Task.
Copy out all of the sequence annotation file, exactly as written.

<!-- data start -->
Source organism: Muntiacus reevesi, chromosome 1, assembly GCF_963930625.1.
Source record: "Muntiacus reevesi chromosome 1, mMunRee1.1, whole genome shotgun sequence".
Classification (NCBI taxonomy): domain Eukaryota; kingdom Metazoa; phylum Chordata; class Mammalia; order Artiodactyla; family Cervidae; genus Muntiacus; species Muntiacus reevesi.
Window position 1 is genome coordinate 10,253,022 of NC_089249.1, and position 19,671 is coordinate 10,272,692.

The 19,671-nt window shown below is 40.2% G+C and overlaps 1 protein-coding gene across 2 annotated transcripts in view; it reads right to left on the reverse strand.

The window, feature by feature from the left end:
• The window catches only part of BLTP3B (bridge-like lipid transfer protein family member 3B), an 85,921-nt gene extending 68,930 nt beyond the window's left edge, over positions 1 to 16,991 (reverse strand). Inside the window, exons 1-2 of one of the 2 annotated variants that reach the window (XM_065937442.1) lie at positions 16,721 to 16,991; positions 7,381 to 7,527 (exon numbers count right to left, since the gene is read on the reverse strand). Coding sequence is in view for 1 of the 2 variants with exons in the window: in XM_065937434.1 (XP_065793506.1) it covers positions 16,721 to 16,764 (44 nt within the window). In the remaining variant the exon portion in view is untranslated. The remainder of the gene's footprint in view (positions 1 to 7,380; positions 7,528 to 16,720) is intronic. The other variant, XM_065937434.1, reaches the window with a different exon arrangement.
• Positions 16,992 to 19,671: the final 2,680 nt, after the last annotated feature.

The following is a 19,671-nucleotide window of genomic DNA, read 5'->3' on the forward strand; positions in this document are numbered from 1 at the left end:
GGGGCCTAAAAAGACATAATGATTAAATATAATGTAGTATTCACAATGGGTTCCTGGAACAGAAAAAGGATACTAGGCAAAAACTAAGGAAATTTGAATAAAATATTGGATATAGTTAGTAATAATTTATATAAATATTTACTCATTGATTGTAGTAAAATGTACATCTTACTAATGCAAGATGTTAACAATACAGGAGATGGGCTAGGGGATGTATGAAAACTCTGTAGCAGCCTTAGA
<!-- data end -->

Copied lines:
Source organism: Muntiacus reevesi, chromosome 1, assembly GCF_963930625.1.
Source record: "Muntiacus reevesi chromosome 1, mMunRee1.1, whole genome shotgun sequence".
Classification (NCBI taxonomy): domain Eukaryota; kingdom Metazoa; phylum Chordata; class Mammalia; order Artiodactyla; family Cervidae; genus Muntiacus; species Muntiacus reevesi.
Window position 1 is genome coordinate 10,253,022 of NC_089249.1, and position 19,671 is coordinate 10,272,692.

The 19,671-nt window shown below is 40.2% G+C and overlaps 1 protein-coding gene across 2 annotated transcripts in view; it reads right to left on the reverse strand.

The window, feature by feature from the left end:
• The window catches only part of BLTP3B (bridge-like lipid transfer protein family member 3B), an 85,921-nt gene extending 68,930 nt beyond the window's left edge, over positions 1 to 16,991 (reverse strand). Inside the window, exons 1-2 of one of the 2 annotated variants that reach the window (XM_065937442.1) lie at positions 16,721 to 16,991; positions 7,381 to 7,527 (exon numbers count right to left, since the gene is read on the reverse strand). Coding sequence is in view for 1 of the 2 variants with exons in the window: in XM_065937434.1 (XP_065793506.1) it covers positions 16,721 to 16,764 (44 nt within the window). In the remaining variant the exon portion in view is untranslated. The remainder of the gene's footprint in view (positions 1 to 7,380; positions 7,528 to 16,720) is intronic. The other variant, XM_065937434.1, reaches the window with a different exon arrangement.
• Positions 16,992 to 19,671: the final 2,680 nt, after the last annotated feature.

The following is a 19,671-nucleotide window of genomic DNA, read 5'->3' on the forward strand; positions in this document are numbered from 1 at the left end:
GGGGCCTAAAAAGACATAATGATTAAATATAATGTAGTATTCACAATGGGTTCCTGGAACAGAAAAAGGATACTAGGCAAAAACTAAGGAAATTTGAATAAAATATTGGATATAGTTAGTAATAATTTATATAAATATTTACTCATTGATTGTAGTAAAATGTACATCTTACTAATGCAAGATGTTAACAATACAGGAGATGGGCTAGGGGATGTATGAAAACTCTGTAGCAGCCTTAGA